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DNA sensing in cancer: Pro-tumour and anti-tumour functions of cGAS-STING signalling

Research output: Contribution to Journal/MagazineReview articlepeer-review

<mark>Journal publication date</mark>28/09/2023
<mark>Journal</mark>Essays in Biochemistry
Issue number6
Number of pages14
Pages (from-to)905-918
Publication StatusPublished
Early online date3/08/23
<mark>Original language</mark>English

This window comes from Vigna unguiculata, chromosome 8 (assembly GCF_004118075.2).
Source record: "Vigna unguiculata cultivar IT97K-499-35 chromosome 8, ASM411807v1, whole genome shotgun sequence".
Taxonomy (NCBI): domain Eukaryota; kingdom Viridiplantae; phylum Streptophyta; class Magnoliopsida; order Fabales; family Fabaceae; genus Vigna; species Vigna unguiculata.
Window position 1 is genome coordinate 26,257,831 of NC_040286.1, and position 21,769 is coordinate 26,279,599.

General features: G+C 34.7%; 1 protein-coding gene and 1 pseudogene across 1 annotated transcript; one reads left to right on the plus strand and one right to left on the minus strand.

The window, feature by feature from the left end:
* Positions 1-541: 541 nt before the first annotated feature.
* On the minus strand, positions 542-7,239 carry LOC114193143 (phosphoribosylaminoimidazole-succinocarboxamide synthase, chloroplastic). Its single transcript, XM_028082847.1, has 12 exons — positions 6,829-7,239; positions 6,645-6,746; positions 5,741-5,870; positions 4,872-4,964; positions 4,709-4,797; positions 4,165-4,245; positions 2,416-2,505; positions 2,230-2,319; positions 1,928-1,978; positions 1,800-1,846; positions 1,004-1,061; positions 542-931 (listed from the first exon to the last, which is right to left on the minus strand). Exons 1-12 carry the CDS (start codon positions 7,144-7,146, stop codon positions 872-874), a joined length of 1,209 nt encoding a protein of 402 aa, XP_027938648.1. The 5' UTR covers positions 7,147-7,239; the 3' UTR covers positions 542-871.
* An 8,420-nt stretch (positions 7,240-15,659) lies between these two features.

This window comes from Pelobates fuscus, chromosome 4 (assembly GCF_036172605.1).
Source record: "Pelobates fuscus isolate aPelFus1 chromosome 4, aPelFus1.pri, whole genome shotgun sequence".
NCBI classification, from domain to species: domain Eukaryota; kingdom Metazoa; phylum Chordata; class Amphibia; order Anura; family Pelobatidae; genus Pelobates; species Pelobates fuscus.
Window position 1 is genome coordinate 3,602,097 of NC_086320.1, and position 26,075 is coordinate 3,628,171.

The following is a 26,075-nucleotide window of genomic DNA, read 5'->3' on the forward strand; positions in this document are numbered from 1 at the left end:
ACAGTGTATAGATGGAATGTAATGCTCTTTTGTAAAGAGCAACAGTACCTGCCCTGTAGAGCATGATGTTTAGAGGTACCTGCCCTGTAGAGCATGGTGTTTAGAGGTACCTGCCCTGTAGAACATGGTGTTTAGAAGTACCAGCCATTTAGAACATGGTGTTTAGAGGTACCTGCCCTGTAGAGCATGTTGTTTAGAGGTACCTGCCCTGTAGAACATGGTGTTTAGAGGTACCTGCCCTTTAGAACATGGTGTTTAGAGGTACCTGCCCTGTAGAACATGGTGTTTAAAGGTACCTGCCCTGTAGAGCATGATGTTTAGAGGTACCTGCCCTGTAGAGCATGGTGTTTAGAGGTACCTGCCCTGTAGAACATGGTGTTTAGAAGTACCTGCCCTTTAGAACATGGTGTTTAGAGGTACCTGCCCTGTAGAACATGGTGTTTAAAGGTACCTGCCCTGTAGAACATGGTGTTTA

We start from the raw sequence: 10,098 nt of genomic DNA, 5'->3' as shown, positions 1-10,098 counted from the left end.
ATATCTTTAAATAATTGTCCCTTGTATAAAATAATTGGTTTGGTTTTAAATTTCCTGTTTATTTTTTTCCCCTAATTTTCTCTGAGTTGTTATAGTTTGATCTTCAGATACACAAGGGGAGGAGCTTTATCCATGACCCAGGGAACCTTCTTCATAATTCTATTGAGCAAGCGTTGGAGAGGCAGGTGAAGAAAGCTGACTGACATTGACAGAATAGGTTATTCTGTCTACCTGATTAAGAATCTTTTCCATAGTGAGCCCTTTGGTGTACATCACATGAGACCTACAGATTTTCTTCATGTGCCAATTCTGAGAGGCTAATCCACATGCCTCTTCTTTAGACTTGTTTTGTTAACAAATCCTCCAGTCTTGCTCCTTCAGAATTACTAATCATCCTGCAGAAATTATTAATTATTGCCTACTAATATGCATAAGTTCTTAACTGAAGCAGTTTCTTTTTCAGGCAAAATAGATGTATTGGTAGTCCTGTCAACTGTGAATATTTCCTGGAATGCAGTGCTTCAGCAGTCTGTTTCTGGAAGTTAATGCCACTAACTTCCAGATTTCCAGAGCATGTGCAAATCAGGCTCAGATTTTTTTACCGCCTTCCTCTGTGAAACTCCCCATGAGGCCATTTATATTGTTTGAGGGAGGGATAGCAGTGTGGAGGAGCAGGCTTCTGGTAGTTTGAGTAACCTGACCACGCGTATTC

The DNA sensor cGAS (cyclic GMP-AMP synthase) and its adaptor protein STING (Stimulator of Interferon Genes) detect the presence of cytosolic DNA as a sign of infection or damage. In cancer cells, this pathway can be activated through persistent DNA damage and chromosomal instability, which results in the formation of micronuclei and the exposure of DNA fragments to the cytosol. DNA damage from radio- or chemotherapy can further activate DNA sensing responses, which may occur in the cancer cells themselves or in stromal and immune cells in the tumour microenvironment (TME). cGAS-STING signalling results in the production of type I interferons, which have been linked to immune cell infiltration in 'hot' tumours that are susceptible to immunosurveillance and immunotherapy approaches. However, recent research has highlighted the complex nature of STING signalling, with tumours having developed mechanisms to evade and hijack this signalling pathway for their own benefit. In this mini-review we will explore how cGAS-STING signalling in different cells in the TME can promote both anti-tumour and pro-tumour responses. This includes the role of type I interferons and the second messenger cGAMP in the TME, and the influence of STING signalling on local immune cell populations. We examine how alternative signalling cascades downstream of STING can promote chronic interferon signalling, the activation of the transcription factor nuclear factor kappa-light-chain-enhancer of activated B cells (NF-κB) and the production of inflammatory cytokines, which can have pro-tumour functions. An in-depth understanding of DNA sensing in different cell contexts will be required to harness the anti-tumour functions of STING signalling.